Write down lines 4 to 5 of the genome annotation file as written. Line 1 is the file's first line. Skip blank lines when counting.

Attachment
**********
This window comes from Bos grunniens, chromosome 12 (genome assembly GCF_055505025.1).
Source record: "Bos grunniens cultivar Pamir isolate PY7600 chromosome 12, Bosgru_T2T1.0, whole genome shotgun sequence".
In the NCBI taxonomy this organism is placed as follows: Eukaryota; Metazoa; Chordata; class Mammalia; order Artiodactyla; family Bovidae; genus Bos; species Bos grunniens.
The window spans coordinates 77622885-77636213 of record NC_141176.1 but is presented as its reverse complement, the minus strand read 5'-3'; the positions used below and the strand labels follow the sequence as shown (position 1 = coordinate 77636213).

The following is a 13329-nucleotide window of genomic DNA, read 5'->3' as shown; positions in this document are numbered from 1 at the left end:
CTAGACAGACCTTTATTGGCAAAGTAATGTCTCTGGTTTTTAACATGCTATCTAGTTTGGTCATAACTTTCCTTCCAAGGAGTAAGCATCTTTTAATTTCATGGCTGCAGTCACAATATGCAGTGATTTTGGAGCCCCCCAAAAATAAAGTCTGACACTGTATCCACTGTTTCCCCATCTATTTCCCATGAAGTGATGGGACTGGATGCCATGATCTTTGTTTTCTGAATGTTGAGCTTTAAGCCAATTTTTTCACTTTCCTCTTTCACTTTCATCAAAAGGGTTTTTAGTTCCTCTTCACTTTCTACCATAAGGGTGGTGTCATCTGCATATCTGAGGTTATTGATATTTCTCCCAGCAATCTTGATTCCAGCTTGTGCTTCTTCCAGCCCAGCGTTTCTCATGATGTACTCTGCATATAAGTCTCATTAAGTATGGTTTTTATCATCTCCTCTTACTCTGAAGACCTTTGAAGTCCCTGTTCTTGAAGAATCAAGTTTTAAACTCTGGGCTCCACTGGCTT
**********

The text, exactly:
The window spans coordinates 77622885-77636213 of record NC_141176.1 but is presented as its reverse complement, the minus strand read 5'-3'; the positions used below and the strand labels follow the sequence as shown (position 1 = coordinate 77636213).

The following is a 13329-nucleotide window of genomic DNA, read 5'->3' as shown; positions in this document are numbered from 1 at the left end: